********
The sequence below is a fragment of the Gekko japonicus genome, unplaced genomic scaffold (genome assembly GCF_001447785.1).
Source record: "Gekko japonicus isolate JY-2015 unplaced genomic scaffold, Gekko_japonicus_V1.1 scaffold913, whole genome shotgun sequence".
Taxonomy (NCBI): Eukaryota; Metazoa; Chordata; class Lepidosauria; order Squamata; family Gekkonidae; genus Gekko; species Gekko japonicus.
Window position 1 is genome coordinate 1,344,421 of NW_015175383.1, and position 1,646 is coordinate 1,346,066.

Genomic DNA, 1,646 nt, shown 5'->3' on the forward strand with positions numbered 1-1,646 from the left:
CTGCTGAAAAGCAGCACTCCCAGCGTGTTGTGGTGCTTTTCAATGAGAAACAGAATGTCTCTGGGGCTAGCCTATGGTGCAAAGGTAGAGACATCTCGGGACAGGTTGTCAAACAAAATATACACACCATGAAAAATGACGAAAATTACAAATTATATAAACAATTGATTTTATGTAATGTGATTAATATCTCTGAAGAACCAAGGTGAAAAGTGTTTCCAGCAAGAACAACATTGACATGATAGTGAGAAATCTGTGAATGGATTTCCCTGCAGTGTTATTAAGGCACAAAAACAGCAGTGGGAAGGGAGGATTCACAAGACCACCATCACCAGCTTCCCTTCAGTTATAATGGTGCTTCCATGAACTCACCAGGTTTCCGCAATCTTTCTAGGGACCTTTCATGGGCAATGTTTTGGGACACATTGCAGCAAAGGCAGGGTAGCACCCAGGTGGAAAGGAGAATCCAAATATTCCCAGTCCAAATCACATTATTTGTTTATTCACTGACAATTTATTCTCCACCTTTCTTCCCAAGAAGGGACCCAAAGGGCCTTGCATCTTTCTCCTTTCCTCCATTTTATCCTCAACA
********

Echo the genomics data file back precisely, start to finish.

The sequence below is a fragment of the Gekko japonicus genome, unplaced genomic scaffold (genome assembly GCF_001447785.1).
Source record: "Gekko japonicus isolate JY-2015 unplaced genomic scaffold, Gekko_japonicus_V1.1 scaffold913, whole genome shotgun sequence".
Taxonomy (NCBI): Eukaryota; Metazoa; Chordata; class Lepidosauria; order Squamata; family Gekkonidae; genus Gekko; species Gekko japonicus.
Window position 1 is genome coordinate 1,344,421 of NW_015175383.1, and position 1,646 is coordinate 1,346,066.

Genomic DNA, 1,646 nt, shown 5'->3' on the forward strand with positions numbered 1-1,646 from the left:
CTGCTGAAAAGCAGCACTCCCAGCGTGTTGTGGTGCTTTTCAATGAGAAACAGAATGTCTCTGGGGCTAGCCTATGGTGCAAAGGTAGAGACATCTCGGGACAGGTTGTCAAACAAAATATACACACCATGAAAAATGACGAAAATTACAAATTATATAAACAATTGATTTTATGTAATGTGATTAATATCTCTGAAGAACCAAGGTGAAAAGTGTTTCCAGCAAGAACAACATTGACATGATAGTGAGAAATCTGTGAATGGATTTCCCTGCAGTGTTATTAAGGCACAAAAACAGCAGTGGGAAGGGAGGATTCACAAGACCACCATCACCAGCTTCCCTTCAGTTATAATGGTGCTTCCATGAACTCACCAGGTTTCCGCAATCTTTCTAGGGACCTTTCATGGGCAATGTTTTGGGACACATTGCAGCAAAGGCAGGGTAGCACCCAGGTGGAAAGGAGAATCCAAATATTCCCAGTCCAAATCACATTATTTGTTTATTCACTGACAATTTATTCTCCACCTTTCTTCCCAAGAAGGGACCCAAAGGGCCTTGCATCTTTCTCCTTTCCTCCATTTTATCCTCAACA